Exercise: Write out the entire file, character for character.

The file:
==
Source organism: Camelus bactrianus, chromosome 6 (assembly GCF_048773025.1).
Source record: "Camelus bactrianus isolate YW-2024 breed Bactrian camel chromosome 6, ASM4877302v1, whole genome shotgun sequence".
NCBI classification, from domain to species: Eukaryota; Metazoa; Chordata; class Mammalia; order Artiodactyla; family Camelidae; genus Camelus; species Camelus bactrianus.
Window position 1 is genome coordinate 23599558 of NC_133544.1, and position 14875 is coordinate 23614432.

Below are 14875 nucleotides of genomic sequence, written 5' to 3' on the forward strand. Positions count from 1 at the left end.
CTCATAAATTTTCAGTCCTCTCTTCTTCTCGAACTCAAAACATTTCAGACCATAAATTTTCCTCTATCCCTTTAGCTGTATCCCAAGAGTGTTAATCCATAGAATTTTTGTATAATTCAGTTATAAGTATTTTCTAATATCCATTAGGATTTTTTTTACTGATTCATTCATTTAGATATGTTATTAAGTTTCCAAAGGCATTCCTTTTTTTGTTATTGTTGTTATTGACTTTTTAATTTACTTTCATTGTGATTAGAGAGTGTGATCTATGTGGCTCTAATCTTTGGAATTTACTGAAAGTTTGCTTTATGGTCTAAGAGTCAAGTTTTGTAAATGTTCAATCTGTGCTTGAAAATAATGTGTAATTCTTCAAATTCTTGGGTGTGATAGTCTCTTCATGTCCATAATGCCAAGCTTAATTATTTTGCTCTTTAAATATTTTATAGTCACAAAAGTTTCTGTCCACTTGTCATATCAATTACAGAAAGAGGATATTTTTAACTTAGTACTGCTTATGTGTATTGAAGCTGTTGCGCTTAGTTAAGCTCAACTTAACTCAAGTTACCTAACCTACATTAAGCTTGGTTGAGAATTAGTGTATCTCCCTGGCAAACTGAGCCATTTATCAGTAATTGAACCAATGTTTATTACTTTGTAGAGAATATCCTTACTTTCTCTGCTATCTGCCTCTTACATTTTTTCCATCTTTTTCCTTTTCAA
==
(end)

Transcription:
Source organism: Camelus bactrianus, chromosome 6 (assembly GCF_048773025.1).
Source record: "Camelus bactrianus isolate YW-2024 breed Bactrian camel chromosome 6, ASM4877302v1, whole genome shotgun sequence".
NCBI classification, from domain to species: Eukaryota; Metazoa; Chordata; class Mammalia; order Artiodactyla; family Camelidae; genus Camelus; species Camelus bactrianus.
Window position 1 is genome coordinate 23599558 of NC_133544.1, and position 14875 is coordinate 23614432.

Below are 14875 nucleotides of genomic sequence, written 5' to 3' on the forward strand. Positions count from 1 at the left end.
CTCATAAATTTTCAGTCCTCTCTTCTTCTCGAACTCAAAACATTTCAGACCATAAATTTTCCTCTATCCCTTTAGCTGTATCCCAAGAGTGTTAATCCATAGAATTTTTGTATAATTCAGTTATAAGTATTTTCTAATATCCATTAGGATTTTTTTTACTGATTCATTCATTTAGATATGTTATTAAGTTTCCAAAGGCATTCCTTTTTTTGTTATTGTTGTTATTGACTTTTTAATTTACTTTCATTGTGATTAGAGAGTGTGATCTATGTGGCTCTAATCTTTGGAATTTACTGAAAGTTTGCTTTATGGTCTAAGAGTCAAGTTTTGTAAATGTTCAATCTGTGCTTGAAAATAATGTGTAATTCTTCAAATTCTTGGGTGTGATAGTCTCTTCATGTCCATAATGCCAAGCTTAATTATTTTGCTCTTTAAATATTTTATAGTCACAAAAGTTTCTGTCCACTTGTCATATCAATTACAGAAAGAGGATATTTTTAACTTAGTACTGCTTATGTGTATTGAAGCTGTTGCGCTTAGTTAAGCTCAACTTAACTCAAGTTACCTAACCTACATTAAGCTTGGTTGAGAATTAGTGTATCTCCCTGGCAAACTGAGCCATTTATCAGTAATTGAACCAATGTTTATTACTTTGTAGAGAATATCCTTACTTTCTCTGCTATCTGCCTCTTACATTTTTTCCATCTTTTTCCTTTTCAA